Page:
Since many faculty are now approaching that time when syllabi get written and course shells get built, let’s focus on a very simple change that can increase student attention to learning the vocabulary and learning objectives/goals associated with the subject.
Take examine your syllabus, schedule, and course shell looking for places where you could have written the name of the course, the topics, or the learning objectives in words, but didn’t do it. When schedules and other course materials are passed out without any reference to the vocabulary of the subject, you are missing a great chance to put that vocabulary and learning objectives/goals front and center for your learners.
Consider this real course schedule I saw recently (altered a bit to protect the identity of the course and college).
This schedule contains no course name, no topics in words, and no learning goals. My course schedules used to look like this too (although they did at least have the name of the course at the top). But then I took a deep dive into how we learn vocabulary a couple years ago. Now I use every opportunity to engage students with the words that describe the topic and the learning goals.
This schedule was a golden opportunity for introducing (repeating) vocabulary and focusing on learning objective … and it was missed. Let’s look at a example of the same schedule with vocabulary and focus on learning objectives.
Now every day on the schedule has context to it, and the student is reminded of the language associated with the topic on every viewing of the schedule. If the student is making a judgement call about whether to skip class (face it, they do) or how long to procrastinate on doing their assigned homework, the context of what is in the schedule is very helpful to them. If they recognize no words in the topic, or recall that they have never figured it out in the past (dev math), then they have additional incentive to show up, leave more time to complete, etc.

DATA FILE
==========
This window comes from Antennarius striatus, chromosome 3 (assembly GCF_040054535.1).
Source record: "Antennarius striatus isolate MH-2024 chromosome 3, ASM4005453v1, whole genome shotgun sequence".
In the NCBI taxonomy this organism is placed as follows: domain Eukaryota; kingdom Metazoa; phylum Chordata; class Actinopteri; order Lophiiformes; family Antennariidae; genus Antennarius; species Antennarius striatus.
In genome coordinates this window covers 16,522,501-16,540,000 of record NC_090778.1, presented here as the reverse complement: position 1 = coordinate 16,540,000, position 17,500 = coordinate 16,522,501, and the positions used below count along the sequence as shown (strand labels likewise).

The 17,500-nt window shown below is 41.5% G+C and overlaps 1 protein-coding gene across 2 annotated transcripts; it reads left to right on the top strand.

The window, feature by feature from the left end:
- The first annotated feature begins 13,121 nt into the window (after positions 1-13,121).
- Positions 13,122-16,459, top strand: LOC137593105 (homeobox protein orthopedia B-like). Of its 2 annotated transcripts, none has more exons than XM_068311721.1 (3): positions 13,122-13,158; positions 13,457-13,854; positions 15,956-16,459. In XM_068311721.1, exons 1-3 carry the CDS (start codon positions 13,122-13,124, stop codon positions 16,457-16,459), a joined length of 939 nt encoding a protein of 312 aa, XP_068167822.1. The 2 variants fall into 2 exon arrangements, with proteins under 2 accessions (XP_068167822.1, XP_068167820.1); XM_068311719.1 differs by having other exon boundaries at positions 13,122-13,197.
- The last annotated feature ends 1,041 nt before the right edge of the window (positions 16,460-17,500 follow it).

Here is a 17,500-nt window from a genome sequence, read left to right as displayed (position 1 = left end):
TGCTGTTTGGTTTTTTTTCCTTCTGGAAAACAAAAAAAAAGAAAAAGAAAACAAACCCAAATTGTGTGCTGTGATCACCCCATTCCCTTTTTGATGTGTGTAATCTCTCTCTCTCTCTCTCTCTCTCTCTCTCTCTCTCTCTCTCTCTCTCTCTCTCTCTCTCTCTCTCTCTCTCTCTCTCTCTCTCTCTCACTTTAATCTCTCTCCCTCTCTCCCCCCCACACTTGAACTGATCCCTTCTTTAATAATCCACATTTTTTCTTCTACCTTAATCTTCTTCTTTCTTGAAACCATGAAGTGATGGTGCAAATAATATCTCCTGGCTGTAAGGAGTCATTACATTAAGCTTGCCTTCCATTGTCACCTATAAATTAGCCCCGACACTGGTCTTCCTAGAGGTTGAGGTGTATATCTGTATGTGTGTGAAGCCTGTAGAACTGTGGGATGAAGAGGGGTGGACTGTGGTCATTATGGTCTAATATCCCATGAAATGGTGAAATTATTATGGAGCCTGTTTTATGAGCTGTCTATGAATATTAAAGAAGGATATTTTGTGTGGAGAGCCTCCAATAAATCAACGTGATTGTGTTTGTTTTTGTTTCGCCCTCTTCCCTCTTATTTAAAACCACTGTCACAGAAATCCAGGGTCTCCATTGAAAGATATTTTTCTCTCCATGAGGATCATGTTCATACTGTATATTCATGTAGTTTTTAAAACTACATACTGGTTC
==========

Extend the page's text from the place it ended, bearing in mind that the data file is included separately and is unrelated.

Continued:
The reality is that if we want students to actually learn the vocabulary of our subject area, they have to encounter the vocabulary as often as possible. They have to read the vocabulary like they will see it in context, and do that as much as possible. This repeated encounter helps them to begin to see the contrast between important differences. In the example above, there is a difference between solving equations and solving inequalities. The repeated exposure to those as two separate topics helps the student to begin to separate “equations” and “inequalities” as two distinct topics with rules associated with the overlap and contrast between them.
Working with the vocabulary and learning objectives is also helpful to faculty. Instructors need to see more than a section number as they plan out the learning for the semester. We’ve all encountered texts where one section is not equal to one hour of class. Writing out the learning topics / objectives gives the instructor a chance to reflect on where there needs to be supplementary learning activities and where the topic is actually too “lite” for a whole day of class. By planning for this natural fluctuation up front (assuming one has experience teaching the course on a previous occasion), it is more likely that the pacing of the course will match the real learning of the students.
Challenge: Take a fresh look at your syllabus, schedules and/or course shell. Find opportunities to place vocabulary and learning objectives/goals in more prominent locations.
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